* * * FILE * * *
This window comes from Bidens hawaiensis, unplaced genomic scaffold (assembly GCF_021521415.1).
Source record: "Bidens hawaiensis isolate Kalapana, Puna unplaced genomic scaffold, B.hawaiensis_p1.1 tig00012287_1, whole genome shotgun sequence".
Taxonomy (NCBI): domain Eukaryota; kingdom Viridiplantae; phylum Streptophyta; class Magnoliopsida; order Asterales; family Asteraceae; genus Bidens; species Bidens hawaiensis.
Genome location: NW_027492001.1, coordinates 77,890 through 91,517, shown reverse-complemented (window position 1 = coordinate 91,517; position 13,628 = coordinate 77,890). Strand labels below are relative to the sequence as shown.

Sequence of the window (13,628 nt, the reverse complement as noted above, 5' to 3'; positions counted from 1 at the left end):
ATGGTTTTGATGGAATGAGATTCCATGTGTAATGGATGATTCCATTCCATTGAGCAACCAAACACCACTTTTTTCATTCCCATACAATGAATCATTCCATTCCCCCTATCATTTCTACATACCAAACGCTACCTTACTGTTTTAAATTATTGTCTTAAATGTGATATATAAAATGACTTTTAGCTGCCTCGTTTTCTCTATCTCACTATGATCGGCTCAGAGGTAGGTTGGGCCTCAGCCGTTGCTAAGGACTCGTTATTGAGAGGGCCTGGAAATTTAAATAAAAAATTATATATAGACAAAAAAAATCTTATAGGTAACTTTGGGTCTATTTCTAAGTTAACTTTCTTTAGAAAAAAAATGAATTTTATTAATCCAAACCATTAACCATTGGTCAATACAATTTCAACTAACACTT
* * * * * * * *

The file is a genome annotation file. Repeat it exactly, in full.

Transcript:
This window comes from Bidens hawaiensis, unplaced genomic scaffold (assembly GCF_021521415.1).
Source record: "Bidens hawaiensis isolate Kalapana, Puna unplaced genomic scaffold, B.hawaiensis_p1.1 tig00012287_1, whole genome shotgun sequence".
Taxonomy (NCBI): domain Eukaryota; kingdom Viridiplantae; phylum Streptophyta; class Magnoliopsida; order Asterales; family Asteraceae; genus Bidens; species Bidens hawaiensis.
Genome location: NW_027492001.1, coordinates 77,890 through 91,517, shown reverse-complemented (window position 1 = coordinate 91,517; position 13,628 = coordinate 77,890). Strand labels below are relative to the sequence as shown.

Sequence of the window (13,628 nt, the reverse complement as noted above, 5' to 3'; positions counted from 1 at the left end):
ATGGTTTTGATGGAATGAGATTCCATGTGTAATGGATGATTCCATTCCATTGAGCAACCAAACACCACTTTTTTCATTCCCATACAATGAATCATTCCATTCCCCCTATCATTTCTACATACCAAACGCTACCTTACTGTTTTAAATTATTGTCTTAAATGTGATATATAAAATGACTTTTAGCTGCCTCGTTTTCTCTATCTCACTATGATCGGCTCAGAGGTAGGTTGGGCCTCAGCCGTTGCTAAGGACTCGTTATTGAGAGGGCCTGGAAATTTAAATAAAAAATTATATATAGACAAAAAAAATCTTATAGGTAACTTTGGGTCTATTTCTAAGTTAACTTTCTTTAGAAAAAAAATGAATTTTATTAATCCAAACCATTAACCATTGGTCAATACAATTTCAACTAACACTT